Man’s fate rests with jury’s decision on mental retardation |

Man’s fate rests with jury’s decision on mental retardation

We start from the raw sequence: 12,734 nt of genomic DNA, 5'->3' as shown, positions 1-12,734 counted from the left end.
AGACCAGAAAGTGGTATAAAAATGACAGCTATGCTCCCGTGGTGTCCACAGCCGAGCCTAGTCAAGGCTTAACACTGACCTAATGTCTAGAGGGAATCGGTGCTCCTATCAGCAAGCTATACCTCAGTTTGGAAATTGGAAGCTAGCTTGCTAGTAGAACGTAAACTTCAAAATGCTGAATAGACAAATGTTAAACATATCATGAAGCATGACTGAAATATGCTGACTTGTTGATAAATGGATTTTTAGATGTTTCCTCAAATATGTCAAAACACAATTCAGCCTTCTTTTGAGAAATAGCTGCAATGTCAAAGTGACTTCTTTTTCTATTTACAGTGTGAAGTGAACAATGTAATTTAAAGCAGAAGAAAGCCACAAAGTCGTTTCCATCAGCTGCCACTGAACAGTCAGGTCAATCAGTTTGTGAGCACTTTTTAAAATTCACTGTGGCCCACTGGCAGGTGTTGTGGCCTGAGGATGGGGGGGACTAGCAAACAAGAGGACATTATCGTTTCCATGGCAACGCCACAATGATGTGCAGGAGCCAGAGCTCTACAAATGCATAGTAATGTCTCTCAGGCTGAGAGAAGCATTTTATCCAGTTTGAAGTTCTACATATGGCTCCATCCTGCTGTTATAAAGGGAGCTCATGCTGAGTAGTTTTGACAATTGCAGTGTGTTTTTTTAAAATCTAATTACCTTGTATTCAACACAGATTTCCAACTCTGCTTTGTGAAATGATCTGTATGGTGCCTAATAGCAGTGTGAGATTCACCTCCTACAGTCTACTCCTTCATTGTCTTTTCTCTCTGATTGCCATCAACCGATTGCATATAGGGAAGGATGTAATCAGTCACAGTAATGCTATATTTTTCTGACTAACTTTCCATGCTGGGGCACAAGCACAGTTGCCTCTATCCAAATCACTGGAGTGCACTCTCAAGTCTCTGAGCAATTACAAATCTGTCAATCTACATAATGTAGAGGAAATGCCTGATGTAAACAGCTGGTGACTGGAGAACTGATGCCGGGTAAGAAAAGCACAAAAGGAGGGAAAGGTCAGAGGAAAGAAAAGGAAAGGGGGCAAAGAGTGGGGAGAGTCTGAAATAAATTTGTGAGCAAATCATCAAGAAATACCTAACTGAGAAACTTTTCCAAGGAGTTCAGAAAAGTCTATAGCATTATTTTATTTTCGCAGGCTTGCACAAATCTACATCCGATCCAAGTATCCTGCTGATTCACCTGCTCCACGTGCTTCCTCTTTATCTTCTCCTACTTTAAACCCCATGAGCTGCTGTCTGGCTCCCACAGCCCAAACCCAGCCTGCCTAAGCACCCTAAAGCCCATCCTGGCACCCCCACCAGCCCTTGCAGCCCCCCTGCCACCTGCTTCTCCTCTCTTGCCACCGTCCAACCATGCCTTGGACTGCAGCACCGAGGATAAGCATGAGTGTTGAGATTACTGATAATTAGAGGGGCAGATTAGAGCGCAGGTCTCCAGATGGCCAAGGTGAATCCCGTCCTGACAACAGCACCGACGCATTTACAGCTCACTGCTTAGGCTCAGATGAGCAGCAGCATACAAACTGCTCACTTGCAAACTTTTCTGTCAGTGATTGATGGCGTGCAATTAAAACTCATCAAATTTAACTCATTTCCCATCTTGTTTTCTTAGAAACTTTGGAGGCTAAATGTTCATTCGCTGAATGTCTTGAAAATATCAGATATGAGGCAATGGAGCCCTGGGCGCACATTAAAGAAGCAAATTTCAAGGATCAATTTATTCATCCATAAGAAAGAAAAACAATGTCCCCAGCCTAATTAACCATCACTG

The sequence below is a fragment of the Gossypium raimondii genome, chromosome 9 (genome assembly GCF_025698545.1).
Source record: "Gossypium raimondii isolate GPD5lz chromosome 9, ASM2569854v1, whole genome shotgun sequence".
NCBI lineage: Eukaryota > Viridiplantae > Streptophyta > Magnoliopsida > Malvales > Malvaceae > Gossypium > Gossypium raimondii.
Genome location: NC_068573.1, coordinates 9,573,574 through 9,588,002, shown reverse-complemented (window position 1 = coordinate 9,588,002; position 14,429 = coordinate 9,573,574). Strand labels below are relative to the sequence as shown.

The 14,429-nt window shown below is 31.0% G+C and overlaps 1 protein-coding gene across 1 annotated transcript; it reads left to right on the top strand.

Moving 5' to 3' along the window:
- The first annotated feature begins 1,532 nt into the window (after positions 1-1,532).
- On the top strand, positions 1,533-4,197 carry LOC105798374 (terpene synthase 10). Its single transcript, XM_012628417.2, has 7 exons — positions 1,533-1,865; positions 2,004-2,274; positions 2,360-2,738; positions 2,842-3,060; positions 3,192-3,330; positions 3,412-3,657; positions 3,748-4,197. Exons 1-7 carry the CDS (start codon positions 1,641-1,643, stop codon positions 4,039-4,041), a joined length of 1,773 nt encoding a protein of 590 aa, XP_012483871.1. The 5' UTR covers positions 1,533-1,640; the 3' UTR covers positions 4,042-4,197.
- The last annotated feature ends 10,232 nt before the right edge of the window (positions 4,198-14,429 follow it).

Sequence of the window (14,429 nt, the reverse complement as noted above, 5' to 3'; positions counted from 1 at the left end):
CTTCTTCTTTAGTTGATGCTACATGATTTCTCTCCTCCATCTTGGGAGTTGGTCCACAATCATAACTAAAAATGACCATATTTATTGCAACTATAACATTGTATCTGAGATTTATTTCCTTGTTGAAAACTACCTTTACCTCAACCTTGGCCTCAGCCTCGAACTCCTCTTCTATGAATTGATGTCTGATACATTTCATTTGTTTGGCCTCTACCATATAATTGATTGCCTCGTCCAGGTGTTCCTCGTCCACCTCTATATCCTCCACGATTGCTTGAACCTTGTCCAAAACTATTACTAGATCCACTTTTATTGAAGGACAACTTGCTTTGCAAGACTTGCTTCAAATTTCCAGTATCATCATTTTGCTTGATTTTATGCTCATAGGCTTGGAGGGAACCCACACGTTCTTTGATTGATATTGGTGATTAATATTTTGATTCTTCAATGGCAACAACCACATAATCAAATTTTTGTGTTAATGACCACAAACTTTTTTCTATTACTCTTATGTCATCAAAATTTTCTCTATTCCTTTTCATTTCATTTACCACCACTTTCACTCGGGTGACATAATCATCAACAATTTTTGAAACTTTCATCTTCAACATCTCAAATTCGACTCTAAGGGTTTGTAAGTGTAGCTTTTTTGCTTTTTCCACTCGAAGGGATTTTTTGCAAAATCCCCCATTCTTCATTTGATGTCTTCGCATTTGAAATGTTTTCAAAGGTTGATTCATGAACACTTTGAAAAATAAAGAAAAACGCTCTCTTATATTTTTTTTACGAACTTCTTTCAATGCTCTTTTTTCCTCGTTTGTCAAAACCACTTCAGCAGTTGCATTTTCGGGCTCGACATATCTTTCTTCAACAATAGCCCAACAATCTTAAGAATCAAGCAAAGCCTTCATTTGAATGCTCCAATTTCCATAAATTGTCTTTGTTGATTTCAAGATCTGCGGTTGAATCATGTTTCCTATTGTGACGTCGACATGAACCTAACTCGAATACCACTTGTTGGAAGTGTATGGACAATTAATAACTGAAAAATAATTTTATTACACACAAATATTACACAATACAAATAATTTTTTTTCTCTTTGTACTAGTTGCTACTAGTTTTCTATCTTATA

YORKTOWN, Va. – Is Daryl Atkins mentally retarded? That question will be the sole focus of a trial set to begin this week, and the answer will determine whether he lives or dies.Atkins, 27, is the Virginia inmate whose case led the U.S. Supreme Court three years ago to bar execution of the mentally retarded as unconstitutionally cruel. Yet he has remained on death row for the 1996 robbery and murder of an Air Force enlisted man.While the high court’s ruling protected the severely mentally retarded, it provided little guidance for the far greater number of inmates, like Atkins, who are borderline cases.Preparations for Atkins’ case, set to begin Monday, have taken two years, producing eight volumes of paperwork and numerous procedural hearings. As many as 100 witnesses could be called during the trial, which is scheduled for two weeks.An IQ of 70 or less is required to be considered mentally retarded in Virginia, which also takes into account social skills and the ability to care for oneself.Atkins, who did not finish high school, scored 59 on an IQ test in 1998, but recorded 74 and 76 on more recent tests.However, Virginia law also requires that mental retardation be determined by the age of 18. That presents a challenge for the defense, which must prove Atkins is retarded, because his IQ was not tested as a youth.Wearing an orange prison jumpsuit, the small, balding man sat at the defense table during pretrial arguments, showing little interest.There’s no clear legal standard for determining mental retardation, said Paul Marcus, a law professor at the College of William & Mary.”Mental health professionals themselves don’t agree on it,” said Marcus, who has done research on criminal confessions by people with low IQs.The high court left it to states to determine which death row inmates are retarded, and states have disagreed over where to draw the line. Many set an IQ of 70 as the cutoff, while others have no set number and Arkansas set its standard as 65, according to the Death Penalty Information Center in Washington, D.C.Defense attorneys did not want the jury to be told that Atkins had been convicted of murder and sentenced to death. But Judge Prentis Smiley Jr. denied that request earlier this year and refused to reconsider it last week.He did say he would not dwell on Atkins’ crime.”You will not be sentencing this defendant. Another court has done that,” Smiley said he will tell the jury. “The single issue today is whether he’s mentally retarded.”Atkins and another man killed Airman 1st Class Eric Nesbitt, 21, in August 1996 for beer money. Nesbitt was abducted outside a convenience store, forced to withdraw money from an automated teller machine and driven to a desolate road, where he was shot eight times.Prosecutors said Atkins was the triggerman, and a plea agreement was reached with William Jones, who testified against Atkins. Jones is serving a life sentence.Following the Supreme Court ruling on Atkins, other states commuted the death sentences of inmates determined to be mentally retarded. Neighboring North Carolina has removed about 10 inmates from death row as a result of the ruling, according to Death Penalty Information Center Director Richard Dieter.Many defendants who are likely to be found to be mentally retarded now are not reaching death row in the first place, he said.”If it looks like it’s at least arguable, why go through the process?” Dieter said.Before the high court’s ruling, 18 states already had laws on the books exempting the mentally retarded from execution. Eight, including Virginia, have revised their laws to comply with the ruling.Only Virginia – and Louisiana, at the prosecutor’s discretion – make the determination after a conviction. The others require that it be decided before trial whether a defendant is mentally retarded.”I think in future cases, the determination may be done more by juries,” Dieter said.

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